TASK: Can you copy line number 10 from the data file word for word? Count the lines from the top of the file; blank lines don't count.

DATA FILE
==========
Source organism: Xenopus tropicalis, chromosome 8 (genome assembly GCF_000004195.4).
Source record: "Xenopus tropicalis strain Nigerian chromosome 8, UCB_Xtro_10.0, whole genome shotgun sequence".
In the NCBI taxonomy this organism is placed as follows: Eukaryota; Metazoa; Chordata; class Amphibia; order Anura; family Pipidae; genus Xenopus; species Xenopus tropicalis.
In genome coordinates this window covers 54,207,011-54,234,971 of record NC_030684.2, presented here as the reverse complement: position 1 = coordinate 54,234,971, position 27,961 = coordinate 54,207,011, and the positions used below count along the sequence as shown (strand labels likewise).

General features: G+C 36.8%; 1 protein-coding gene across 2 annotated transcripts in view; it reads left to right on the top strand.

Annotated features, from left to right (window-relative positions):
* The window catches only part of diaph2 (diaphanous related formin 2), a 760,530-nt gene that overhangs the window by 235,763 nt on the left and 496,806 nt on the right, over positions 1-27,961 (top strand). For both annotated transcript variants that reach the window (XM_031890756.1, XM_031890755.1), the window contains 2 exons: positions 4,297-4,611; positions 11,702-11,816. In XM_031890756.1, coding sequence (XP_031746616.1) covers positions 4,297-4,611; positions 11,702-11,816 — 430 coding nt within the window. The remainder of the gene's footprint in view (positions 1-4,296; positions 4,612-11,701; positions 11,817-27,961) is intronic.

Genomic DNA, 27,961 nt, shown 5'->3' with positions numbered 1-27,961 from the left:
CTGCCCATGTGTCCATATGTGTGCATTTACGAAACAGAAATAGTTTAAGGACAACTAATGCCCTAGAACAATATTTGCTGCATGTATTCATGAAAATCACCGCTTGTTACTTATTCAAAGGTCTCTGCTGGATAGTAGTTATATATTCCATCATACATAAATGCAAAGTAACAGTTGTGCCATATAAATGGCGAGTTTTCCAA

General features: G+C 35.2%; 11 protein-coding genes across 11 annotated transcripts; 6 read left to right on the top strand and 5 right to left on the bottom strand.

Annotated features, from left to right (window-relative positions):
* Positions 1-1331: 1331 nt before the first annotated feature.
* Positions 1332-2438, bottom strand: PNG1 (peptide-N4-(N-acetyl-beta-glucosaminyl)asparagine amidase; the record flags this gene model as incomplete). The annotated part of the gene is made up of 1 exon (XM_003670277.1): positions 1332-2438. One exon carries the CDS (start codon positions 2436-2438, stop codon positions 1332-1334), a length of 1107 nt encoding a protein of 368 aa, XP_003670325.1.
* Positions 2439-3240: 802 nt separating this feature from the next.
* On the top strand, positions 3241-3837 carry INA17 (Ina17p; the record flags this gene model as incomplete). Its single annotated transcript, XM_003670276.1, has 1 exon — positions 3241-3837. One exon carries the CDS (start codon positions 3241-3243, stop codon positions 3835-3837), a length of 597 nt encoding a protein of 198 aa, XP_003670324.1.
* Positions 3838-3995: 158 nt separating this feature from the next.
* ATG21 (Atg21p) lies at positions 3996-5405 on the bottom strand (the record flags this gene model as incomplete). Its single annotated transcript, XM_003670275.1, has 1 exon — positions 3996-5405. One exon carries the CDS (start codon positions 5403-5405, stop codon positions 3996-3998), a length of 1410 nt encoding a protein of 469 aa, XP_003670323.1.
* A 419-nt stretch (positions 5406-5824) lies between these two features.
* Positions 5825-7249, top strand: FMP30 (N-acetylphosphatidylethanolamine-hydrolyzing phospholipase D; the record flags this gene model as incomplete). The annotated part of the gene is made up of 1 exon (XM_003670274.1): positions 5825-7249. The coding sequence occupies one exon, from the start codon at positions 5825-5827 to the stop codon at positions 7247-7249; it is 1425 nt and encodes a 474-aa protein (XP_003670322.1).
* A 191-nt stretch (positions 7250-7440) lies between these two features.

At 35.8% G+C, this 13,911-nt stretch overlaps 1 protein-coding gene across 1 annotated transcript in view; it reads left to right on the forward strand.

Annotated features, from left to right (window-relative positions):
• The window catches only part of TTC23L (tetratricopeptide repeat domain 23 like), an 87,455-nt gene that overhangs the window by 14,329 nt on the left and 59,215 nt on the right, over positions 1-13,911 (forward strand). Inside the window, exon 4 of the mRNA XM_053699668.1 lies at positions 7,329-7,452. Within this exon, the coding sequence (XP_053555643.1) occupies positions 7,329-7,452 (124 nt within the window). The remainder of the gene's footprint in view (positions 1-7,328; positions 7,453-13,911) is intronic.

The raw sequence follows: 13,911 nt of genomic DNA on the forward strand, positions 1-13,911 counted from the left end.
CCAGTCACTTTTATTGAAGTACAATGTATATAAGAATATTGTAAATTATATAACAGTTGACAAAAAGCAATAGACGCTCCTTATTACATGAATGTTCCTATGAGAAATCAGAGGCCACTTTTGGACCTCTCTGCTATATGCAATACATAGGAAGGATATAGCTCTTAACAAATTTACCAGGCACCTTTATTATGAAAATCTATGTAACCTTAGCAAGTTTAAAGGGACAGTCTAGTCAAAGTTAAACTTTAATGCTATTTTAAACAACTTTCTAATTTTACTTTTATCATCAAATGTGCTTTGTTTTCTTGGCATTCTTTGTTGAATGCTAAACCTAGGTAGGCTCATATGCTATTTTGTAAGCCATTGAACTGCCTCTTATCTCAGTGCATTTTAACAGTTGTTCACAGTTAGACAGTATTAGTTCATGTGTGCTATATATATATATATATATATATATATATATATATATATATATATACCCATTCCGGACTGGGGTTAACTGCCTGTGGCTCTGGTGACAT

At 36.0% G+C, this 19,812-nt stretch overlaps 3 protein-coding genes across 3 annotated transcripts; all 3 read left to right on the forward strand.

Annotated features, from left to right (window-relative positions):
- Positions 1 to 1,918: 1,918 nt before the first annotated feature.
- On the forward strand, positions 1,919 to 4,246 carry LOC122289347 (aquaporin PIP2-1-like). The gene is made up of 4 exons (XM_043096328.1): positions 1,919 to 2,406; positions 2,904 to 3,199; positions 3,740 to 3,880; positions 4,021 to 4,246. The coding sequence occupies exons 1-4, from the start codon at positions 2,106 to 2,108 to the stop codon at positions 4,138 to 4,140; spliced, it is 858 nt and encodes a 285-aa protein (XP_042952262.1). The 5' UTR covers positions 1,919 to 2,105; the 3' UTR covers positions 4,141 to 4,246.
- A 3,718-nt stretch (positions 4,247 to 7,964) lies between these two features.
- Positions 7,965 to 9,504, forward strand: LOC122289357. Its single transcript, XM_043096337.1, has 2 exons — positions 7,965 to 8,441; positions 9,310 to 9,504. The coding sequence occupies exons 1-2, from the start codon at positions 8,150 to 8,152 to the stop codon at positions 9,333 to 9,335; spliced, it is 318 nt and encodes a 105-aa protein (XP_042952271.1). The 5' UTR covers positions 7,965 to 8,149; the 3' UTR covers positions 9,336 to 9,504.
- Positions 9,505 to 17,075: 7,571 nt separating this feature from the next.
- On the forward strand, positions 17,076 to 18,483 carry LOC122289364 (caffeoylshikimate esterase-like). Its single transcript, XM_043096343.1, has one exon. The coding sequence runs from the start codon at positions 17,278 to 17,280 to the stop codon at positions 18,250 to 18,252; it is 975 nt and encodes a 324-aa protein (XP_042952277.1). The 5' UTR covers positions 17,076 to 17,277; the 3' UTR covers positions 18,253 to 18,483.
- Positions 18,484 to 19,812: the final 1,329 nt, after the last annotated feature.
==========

General features: G+C 35.2%; 11 protein-coding genes across 11 annotated transcripts; 6 read left to right on the top strand and 5 right to left on the bottom strand.